Rachel Joyce’s The Unlikely Pilgrimage of Harold Fry tells an intriguing tale of one man’s compelling need to perform an act of kindness in the world. At the onset of the novel, we learn that Harold Fry, a sixty-five year old Devon retiree from a brewery, has been living a life of quiet desperation for many, many years. He lacks purpose and intimacy in his life.
Then, out of the clear blue sky, Harold receives a letter from a former brewery co-worker, Queenie Hennessy, informing him that she has terminal cancer and is in a hospice located in Berwick-upon-Tweed. Harold, at first, responds with a letter of reply to Queenie extending his best wishes. It turns out that Queenie was exceptionally kind to Harold in the past, and somehow he feels that a letter is a rather weak gesture of response to the serious condition of his erstwhile colleague and friend.
Harold, while still contemplating whether or not to post the letter to Queenie, stops into a petrol station to buy a sandwich. Harold mentions Queenie’s condition with the garage girl behind the counter. The garage girl relates a story about her aunt who miraculously survives her apparent terminal cancer. She tells him: “You have to believe. That’s what I think. It’s not about medicine and all that stuff. You have to believe a person can get better. There is so much in the human mind we don’t understand. But, you see, if you have faith, you can do anything.”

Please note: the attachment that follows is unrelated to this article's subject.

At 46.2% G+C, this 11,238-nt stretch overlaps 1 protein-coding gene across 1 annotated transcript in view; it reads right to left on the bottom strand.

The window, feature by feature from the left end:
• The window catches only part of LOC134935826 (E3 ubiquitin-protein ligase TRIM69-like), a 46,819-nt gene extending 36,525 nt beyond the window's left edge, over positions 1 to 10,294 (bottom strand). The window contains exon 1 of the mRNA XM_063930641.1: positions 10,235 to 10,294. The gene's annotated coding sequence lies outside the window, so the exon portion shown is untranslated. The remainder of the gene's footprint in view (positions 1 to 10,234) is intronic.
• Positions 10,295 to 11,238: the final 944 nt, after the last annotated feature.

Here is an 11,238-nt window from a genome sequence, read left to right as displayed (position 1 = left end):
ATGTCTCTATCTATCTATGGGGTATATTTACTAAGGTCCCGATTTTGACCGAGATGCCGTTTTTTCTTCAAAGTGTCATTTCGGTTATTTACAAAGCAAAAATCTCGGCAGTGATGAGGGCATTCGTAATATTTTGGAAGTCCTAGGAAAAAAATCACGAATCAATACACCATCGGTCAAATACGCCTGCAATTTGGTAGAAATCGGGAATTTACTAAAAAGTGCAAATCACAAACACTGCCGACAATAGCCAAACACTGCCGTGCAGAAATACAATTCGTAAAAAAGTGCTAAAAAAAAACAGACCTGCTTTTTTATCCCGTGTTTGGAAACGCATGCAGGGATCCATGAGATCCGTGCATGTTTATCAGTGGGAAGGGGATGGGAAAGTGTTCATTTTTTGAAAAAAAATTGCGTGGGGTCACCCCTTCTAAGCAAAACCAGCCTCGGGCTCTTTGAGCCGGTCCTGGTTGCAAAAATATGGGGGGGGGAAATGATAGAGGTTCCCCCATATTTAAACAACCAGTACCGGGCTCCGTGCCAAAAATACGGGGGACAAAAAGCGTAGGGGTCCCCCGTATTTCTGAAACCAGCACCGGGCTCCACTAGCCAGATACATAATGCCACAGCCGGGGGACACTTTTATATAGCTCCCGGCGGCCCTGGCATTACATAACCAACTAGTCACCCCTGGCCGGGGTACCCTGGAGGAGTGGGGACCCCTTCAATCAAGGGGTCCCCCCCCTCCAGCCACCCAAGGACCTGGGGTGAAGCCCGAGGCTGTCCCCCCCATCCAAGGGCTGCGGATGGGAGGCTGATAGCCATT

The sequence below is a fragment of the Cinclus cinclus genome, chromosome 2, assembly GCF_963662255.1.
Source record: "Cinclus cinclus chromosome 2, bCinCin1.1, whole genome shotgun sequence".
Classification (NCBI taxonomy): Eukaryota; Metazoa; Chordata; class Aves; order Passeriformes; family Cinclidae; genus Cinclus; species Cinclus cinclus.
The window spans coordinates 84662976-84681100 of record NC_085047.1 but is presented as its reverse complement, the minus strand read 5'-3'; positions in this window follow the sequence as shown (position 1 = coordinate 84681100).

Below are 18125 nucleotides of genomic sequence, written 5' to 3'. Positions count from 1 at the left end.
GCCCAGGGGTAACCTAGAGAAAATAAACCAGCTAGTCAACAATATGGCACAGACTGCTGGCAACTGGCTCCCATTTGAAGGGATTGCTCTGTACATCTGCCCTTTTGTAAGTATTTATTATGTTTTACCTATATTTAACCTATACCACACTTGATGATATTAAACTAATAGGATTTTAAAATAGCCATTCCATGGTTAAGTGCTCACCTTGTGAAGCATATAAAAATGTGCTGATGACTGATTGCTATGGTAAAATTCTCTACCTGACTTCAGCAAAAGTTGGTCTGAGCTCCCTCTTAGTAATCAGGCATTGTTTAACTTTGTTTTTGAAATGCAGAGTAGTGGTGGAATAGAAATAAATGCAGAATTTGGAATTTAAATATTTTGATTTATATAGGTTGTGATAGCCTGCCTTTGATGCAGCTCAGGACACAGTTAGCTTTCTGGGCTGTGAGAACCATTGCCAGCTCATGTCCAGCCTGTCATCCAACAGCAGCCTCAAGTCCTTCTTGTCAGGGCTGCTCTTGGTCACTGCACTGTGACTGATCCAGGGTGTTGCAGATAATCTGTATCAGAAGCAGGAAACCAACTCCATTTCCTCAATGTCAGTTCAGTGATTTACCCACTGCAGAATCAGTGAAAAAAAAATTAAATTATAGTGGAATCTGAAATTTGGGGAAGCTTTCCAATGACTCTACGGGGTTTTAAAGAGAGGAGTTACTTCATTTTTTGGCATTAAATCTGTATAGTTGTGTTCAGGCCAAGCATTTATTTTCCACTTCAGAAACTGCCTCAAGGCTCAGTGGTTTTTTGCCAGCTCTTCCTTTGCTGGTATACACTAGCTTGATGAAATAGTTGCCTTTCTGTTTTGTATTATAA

These words are Harold’s epiphany. He vows to walk from his home in Kingsbridge, in far southwestern England, to Queenie’s hospice in the far corner of northeastern England. Harold is transformed into a pilgrim whose mission is to walk to Berwick-upon-Tweed, so that Queenie can continue to live.
This is unlikely pilgrimage. Memories of his hurtful past are dredged up on the pilgrimage as his inner monologue ultimately gives him the strength and will to break the emotional impasse that caused so much pain for him over the years. Harold reawakens his sense of discovery and observation of people and things as he progresses on his pilgrimage. He learns to overcome his great loss, finding redemption in the end.
Ms. Joyce has done well for herself in this debut novel. It is a major literary achievement to make the Man Booker Prize longlist. I thank her for this inspiring novel.